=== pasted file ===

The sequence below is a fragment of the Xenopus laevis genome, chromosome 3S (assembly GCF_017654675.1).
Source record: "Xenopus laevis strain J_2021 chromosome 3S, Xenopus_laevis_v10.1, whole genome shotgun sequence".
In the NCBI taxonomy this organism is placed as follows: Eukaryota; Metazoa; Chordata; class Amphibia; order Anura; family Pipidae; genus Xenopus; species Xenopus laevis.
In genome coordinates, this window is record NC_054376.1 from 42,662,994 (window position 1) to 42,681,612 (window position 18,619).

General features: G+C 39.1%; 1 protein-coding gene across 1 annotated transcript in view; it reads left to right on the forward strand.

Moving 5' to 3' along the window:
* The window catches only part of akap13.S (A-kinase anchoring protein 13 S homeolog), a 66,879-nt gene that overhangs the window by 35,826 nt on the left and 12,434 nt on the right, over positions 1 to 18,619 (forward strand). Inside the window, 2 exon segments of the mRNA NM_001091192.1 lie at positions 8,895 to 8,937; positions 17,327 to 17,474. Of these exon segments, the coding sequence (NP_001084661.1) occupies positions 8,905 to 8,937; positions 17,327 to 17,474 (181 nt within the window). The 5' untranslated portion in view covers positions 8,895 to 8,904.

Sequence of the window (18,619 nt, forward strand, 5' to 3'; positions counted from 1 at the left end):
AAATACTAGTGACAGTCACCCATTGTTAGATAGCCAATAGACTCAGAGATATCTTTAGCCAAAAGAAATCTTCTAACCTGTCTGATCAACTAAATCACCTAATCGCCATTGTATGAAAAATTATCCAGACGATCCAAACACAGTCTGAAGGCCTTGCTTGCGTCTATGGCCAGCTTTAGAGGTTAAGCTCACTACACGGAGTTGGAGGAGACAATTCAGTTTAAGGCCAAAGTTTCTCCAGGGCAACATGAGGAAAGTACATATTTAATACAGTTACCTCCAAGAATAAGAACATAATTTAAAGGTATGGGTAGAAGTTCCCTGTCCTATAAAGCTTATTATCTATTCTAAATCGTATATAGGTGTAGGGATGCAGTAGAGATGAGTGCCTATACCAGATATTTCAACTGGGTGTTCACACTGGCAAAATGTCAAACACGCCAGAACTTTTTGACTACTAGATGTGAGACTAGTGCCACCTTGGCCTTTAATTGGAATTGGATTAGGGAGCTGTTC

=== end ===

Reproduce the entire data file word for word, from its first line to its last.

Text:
The sequence below is a fragment of the Xenopus laevis genome, chromosome 3S (assembly GCF_017654675.1).
Source record: "Xenopus laevis strain J_2021 chromosome 3S, Xenopus_laevis_v10.1, whole genome shotgun sequence".
In the NCBI taxonomy this organism is placed as follows: Eukaryota; Metazoa; Chordata; class Amphibia; order Anura; family Pipidae; genus Xenopus; species Xenopus laevis.
In genome coordinates, this window is record NC_054376.1 from 42,662,994 (window position 1) to 42,681,612 (window position 18,619).

General features: G+C 39.1%; 1 protein-coding gene across 1 annotated transcript in view; it reads left to right on the forward strand.

Moving 5' to 3' along the window:
* The window catches only part of akap13.S (A-kinase anchoring protein 13 S homeolog), a 66,879-nt gene that overhangs the window by 35,826 nt on the left and 12,434 nt on the right, over positions 1 to 18,619 (forward strand). Inside the window, 2 exon segments of the mRNA NM_001091192.1 lie at positions 8,895 to 8,937; positions 17,327 to 17,474. Of these exon segments, the coding sequence (NP_001084661.1) occupies positions 8,905 to 8,937; positions 17,327 to 17,474 (181 nt within the window). The 5' untranslated portion in view covers positions 8,895 to 8,904.

Sequence of the window (18,619 nt, forward strand, 5' to 3'; positions counted from 1 at the left end):
AAATACTAGTGACAGTCACCCATTGTTAGATAGCCAATAGACTCAGAGATATCTTTAGCCAAAAGAAATCTTCTAACCTGTCTGATCAACTAAATCACCTAATCGCCATTGTATGAAAAATTATCCAGACGATCCAAACACAGTCTGAAGGCCTTGCTTGCGTCTATGGCCAGCTTTAGAGGTTAAGCTCACTACACGGAGTTGGAGGAGACAATTCAGTTTAAGGCCAAAGTTTCTCCAGGGCAACATGAGGAAAGTACATATTTAATACAGTTACCTCCAAGAATAAGAACATAATTTAAAGGTATGGGTAGAAGTTCCCTGTCCTATAAAGCTTATTATCTATTCTAAATCGTATATAGGTGTAGGGATGCAGTAGAGATGAGTGCCTATACCAGATATTTCAACTGGGTGTTCACACTGGCAAAATGTCAAACACGCCAGAACTTTTTGACTACTAGATGTGAGACTAGTGCCACCTTGGCCTTTAATTGGAATTGGATTAGGGAGCTGTTC